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Canoes and Cinderblocks and Cases, oh my! (#1214)

Topics/tags: Grinnellians

Every once in a while [1], I find myself reminded of how fortunate I am to be at Grinnell, primarily because of the wonderful and talented people with whom I work. Today, I had yet another reminder. Perhaps it wasn’t even a reminder I needed.

Today I attended a performance by Jeremy Chen in his current exhibition, Devices, Tools, Objects, & Props. It was wonderful; although there wasn’t narration (beyond a poem he read at the beginning), I felt like I was in the midst of a folk tale. His sculptural works also took on new meanings as he embedded them within his performance.

I must admit that one aspect of the performance made me a bit nervous. One of the pieces in the exhibit includes a cinderblock suspended on a chain and spring. During the performance, Jeremy lay under it. Unfortunately, I’d seen the cinderblock fall during the opening,when someone touched it despite being told not to. I didn’t want to think about an oscillating block [2] dropping on my friend. Fortunately, the connection held.

After the show, I asked Jeremy whether he’d intentionally had the connection break during the opening to increase the tension during the performance. That’s what I would have done. Jeremy denied having done so. I trust him.

I’ve spent a reasonable amount of time with Jeremy. When I was on sabbatical a decade or so ago, I took two courses from him: ART-111, Introduction to the Studio, and ART-242, Sculpture. We’ve also participated in faculty workshops together, and I’ve attended at least two summer workshops on printing that he’s led.

Jeremy also taught me one of the most important things I’ve learned about visiting galleries and museums: Rather than trying to see everything, you should find a few pieces that resonate with you and spend an appropriate amount of time with each. I don’t always succeed in following that advice, but when I do, I find it’s a good approach; I enjoy thinking more carefully about each piece [3].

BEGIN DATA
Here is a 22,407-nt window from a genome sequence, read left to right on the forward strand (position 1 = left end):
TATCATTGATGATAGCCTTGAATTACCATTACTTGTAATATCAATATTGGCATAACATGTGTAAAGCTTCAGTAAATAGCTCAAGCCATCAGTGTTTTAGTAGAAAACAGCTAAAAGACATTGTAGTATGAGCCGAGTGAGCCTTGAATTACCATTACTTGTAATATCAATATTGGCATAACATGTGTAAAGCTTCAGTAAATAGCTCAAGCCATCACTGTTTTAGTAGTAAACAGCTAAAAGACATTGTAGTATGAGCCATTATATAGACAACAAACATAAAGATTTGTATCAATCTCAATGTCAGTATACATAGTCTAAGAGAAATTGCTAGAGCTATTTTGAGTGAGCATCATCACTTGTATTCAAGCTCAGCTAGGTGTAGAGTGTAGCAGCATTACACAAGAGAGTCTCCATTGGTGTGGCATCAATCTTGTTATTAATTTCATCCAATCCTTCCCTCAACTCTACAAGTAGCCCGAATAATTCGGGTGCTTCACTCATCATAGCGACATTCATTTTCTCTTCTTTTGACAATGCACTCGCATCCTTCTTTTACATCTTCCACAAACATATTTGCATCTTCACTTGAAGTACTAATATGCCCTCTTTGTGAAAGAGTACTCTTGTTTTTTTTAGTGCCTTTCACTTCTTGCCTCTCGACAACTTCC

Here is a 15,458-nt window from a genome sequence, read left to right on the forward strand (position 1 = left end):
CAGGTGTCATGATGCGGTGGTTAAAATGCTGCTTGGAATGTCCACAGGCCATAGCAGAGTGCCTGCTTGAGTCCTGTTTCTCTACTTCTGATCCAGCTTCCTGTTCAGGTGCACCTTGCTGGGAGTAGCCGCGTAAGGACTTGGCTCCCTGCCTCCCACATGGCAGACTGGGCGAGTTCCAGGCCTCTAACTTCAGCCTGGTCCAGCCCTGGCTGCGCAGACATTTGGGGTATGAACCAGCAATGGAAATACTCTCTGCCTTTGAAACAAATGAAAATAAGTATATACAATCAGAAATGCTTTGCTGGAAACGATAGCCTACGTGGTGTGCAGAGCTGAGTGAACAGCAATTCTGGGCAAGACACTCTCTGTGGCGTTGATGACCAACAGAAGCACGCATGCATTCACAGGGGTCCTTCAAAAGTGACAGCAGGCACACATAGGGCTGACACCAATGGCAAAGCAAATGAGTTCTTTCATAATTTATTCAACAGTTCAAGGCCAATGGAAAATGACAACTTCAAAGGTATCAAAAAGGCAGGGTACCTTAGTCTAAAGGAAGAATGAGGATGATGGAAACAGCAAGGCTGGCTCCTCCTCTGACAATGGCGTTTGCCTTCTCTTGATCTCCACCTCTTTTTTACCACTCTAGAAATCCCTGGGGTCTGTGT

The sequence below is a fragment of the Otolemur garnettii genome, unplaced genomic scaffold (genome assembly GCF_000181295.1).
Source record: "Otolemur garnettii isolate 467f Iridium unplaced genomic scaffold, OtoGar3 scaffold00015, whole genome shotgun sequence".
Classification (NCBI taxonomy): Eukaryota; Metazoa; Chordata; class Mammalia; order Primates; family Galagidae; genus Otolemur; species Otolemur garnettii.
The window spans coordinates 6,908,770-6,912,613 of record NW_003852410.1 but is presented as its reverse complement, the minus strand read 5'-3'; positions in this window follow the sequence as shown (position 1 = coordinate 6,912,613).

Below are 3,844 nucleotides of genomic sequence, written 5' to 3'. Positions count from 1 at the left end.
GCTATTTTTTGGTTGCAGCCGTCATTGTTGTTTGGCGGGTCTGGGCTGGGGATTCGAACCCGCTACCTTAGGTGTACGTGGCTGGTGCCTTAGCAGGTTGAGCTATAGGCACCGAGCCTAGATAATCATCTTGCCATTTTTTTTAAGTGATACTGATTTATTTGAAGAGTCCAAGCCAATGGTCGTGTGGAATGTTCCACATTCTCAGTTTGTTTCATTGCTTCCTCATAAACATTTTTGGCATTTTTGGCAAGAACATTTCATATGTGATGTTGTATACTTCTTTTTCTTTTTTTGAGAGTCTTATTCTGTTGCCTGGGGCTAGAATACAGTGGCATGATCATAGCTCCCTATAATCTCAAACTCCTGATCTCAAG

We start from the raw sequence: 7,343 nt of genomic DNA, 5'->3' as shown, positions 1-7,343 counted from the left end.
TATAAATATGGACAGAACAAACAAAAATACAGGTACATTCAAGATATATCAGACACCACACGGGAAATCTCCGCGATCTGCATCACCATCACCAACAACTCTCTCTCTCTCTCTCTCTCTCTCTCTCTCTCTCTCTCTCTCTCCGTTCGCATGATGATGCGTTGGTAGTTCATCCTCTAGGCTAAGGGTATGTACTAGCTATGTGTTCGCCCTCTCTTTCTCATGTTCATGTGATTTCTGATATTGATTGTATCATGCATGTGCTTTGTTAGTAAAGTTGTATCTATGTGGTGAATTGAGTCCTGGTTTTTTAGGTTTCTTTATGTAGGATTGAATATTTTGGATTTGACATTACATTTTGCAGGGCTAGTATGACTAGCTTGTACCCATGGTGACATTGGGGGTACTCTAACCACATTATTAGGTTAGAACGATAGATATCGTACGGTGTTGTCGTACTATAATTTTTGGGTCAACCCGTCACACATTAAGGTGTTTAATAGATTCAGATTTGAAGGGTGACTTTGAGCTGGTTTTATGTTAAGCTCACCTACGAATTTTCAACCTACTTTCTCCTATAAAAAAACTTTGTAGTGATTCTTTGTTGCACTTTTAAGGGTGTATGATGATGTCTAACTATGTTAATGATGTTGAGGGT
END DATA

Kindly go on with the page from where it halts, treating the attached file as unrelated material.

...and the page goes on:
In any case, I mostly know Jeremy as a teacher and colleague, since those are the contexts in which we most frequently meet. But Jeremy is also a practicing artist. And I haven’t had the opportunity to spend enough time with Jeremy’s art. It was nice to be able to do so [4]. And, as I said, the performance added a new context to the pieces.

I also had the chance to talk to a few other friendly colleagues [5]. It was nice. And, as I said, I was reminded of how fortunate I am to work with such great people. Not just Jeremy but also many others. Still, I feel particularly fortunate to know Jeremy.

Postscript: I’ve written about the cinderblock in the show. What about canoes and cases? Visit the exhibit to learn more.

[1] Perhaps every few days.

[2] Or, more precisely, a no-longer-oscillating block.

[3] Have I mused on that topic? I’ve intended to.

[4] I still haven’t. I need to visit the gallery a few more times before the exhibition ends.

[5] Collegial friends?

Version 1.0 of 2023-02-24.